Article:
With the calls for racial justice and equality for black transgender people, three campaigns to raise money to fund housing and safe spaces for trans people in Atlanta are getting uplifted – to the tune of millions of dollars.
The Homeless Black Trans Women Fund is nearing $2.8 million. Help Fund A Black Queer Owned Community Space! is approaching $75,000. And the Trans Housing Atlanta Program wants is reaching for $150,000.
What’s feeding the success of these campaigns and what will they do with the money?
We’ll explore those issues and more on Friday in the next episode of Q Conversations, our live virtual Q&A series. Our conversation is with the trans people organizing and working on those campaigns – Jesse Pratt López, Taylor Alxndr and Justine Ingram.
We’ll discuss how they started, what the efforts will fund, why they are needed, transgender inclusion and visibility in the ongoing racial justice protests and whether LGB Atlanta is listening to its T brothers and sisters. We’ll also answer your questions.
Register for the July 17 episode of Q Conversations. (The event is free but registration is required.)
Can’t make the event on Friday? Register and we’ll share a recording of the conversation that you can replay later.
Host Matt Hennie is the founder of Project Q Atlanta and has worked in local journalism for more than 25 years.
Alxndr (photo center) is a DIY musician, drag performer and community organizer based in Atlanta. Alxndr is the co-founder and current executive director of Southern Fried Queer Pride, an Atlanta-based non-profit empowering Black queer and QTPOC centered communities in the South through the arts. They're also the founding mother of the House of ALXNDR, a drag family and events hub bringing inventive, inclusive and drag-infused events to the city.
Ingram (photo left) is the capacity-building assistance specialist at Southern AIDS Coalition as well as an executive board member and program manager for Trans Housing Atlanta Program. She has a strong resume providing intersectional advocacy, training and other services to organizations across metro Atlanta. In her previous role as the first-ever Transgender Coordinator for the Fulton County Board of Health, she planned, organized and promoted public health education programs and curriculum. She has trained more than 300 medical and social service providers on culturally sensitive care. Ingram has built a career dedicated to bringing awareness to housing injustices and accommodations, the specific sexual health needs and concerns of vulnerable communities and the inclusion of transgender and gender non-conforming people in the public and private sector.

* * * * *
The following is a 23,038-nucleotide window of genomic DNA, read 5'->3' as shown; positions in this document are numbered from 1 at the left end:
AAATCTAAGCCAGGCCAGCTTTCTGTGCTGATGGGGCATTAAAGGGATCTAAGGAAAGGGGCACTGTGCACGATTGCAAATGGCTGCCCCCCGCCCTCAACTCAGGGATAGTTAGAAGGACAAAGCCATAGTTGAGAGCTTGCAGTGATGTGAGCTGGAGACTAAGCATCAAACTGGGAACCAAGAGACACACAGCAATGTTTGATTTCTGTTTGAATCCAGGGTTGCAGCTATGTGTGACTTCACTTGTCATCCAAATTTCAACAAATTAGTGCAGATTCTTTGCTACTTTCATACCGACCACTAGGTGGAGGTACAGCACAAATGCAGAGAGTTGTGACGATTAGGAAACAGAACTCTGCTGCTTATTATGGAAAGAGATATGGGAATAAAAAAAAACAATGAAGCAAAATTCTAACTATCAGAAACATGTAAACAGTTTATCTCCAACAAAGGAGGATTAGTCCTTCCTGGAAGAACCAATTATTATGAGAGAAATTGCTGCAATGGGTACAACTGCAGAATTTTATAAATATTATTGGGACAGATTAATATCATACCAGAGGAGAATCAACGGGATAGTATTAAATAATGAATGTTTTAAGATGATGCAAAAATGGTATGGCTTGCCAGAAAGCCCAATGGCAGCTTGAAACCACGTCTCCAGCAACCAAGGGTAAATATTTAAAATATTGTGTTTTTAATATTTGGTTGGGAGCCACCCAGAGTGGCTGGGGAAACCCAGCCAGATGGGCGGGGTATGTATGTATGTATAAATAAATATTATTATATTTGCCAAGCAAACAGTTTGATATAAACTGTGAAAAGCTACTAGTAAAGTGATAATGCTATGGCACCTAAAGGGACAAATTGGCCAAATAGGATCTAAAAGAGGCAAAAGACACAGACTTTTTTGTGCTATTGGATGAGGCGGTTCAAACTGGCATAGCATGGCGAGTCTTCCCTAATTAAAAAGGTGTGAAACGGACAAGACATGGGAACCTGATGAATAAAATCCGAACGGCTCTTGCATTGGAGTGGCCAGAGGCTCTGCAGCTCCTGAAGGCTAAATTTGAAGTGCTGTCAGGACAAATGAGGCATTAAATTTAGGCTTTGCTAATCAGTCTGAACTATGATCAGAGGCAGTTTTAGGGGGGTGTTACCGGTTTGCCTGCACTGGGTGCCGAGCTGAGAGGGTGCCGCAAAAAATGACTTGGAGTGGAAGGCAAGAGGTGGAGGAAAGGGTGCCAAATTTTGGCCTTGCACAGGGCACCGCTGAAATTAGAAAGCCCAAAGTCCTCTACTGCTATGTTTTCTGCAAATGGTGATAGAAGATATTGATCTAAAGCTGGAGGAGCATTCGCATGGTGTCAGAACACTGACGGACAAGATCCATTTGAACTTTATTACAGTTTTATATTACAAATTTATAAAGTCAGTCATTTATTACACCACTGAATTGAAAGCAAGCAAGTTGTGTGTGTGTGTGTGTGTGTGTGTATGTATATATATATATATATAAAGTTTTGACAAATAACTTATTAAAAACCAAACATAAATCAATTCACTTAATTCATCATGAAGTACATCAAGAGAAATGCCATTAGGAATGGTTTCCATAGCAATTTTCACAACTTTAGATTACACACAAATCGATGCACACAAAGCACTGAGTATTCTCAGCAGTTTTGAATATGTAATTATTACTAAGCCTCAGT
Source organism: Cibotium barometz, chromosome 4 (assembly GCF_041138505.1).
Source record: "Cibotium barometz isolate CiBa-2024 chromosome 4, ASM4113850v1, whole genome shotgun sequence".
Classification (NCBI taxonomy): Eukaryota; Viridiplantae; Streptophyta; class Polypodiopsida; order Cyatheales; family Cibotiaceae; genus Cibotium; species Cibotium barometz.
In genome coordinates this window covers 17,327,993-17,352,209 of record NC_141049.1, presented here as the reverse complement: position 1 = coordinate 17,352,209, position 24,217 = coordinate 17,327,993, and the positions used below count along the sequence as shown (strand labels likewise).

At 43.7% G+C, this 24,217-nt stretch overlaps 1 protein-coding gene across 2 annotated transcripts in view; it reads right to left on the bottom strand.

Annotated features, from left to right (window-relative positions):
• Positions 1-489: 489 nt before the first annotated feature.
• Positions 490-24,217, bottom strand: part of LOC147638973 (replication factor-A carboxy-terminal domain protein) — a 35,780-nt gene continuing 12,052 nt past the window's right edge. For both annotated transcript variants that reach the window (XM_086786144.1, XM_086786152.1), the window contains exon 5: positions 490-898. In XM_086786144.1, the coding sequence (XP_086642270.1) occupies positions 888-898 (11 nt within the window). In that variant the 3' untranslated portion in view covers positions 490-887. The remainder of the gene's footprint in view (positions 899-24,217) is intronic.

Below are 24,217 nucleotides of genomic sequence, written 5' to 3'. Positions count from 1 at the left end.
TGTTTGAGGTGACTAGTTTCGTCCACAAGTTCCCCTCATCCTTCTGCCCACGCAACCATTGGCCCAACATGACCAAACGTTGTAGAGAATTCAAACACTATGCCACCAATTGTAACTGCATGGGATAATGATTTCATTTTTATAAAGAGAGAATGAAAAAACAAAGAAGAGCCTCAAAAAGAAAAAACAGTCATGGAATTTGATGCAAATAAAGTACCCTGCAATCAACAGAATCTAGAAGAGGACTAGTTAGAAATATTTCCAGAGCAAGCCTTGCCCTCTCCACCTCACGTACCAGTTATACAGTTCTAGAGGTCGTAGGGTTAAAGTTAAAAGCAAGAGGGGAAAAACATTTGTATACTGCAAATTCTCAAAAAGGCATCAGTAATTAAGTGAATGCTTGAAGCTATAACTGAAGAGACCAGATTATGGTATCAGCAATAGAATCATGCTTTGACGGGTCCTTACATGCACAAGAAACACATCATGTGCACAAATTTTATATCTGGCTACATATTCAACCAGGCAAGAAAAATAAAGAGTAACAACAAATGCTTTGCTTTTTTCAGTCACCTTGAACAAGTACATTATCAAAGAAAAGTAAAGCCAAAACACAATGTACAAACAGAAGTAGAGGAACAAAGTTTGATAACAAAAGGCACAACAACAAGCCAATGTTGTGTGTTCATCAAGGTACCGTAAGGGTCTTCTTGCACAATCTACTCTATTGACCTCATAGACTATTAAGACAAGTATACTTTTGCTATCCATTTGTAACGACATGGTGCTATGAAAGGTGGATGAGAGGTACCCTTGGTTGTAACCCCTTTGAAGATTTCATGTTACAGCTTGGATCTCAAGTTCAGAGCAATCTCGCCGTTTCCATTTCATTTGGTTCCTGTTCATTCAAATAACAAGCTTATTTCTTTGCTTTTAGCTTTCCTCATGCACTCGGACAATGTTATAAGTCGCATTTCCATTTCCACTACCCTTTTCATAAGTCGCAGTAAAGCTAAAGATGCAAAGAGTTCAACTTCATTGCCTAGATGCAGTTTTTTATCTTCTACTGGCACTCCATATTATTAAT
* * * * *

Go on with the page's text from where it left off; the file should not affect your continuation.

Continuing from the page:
López (photo right) is a trans Latinx organizer, activist and photographer with work published in places including the Guardian, the Atlantic, and PBS NewsHour. She uses her artwork and platform to visualize trans folks, people of color, undocumented folks, HIV+ folks – and others whose existence is criminalized or erased. Jesse has exhibited work in places such as the Center for Civil and Human Rights and Mason Fine Art in Atlanta. She has organized and curated exhibitions including a show with Southern Fried Queer Pride aimed at destigmatizing and highlighting sex work as both work and an art form.
This event is supported through a grant from Facebook Journalism Project's COVID-19 Local News Relief Fund.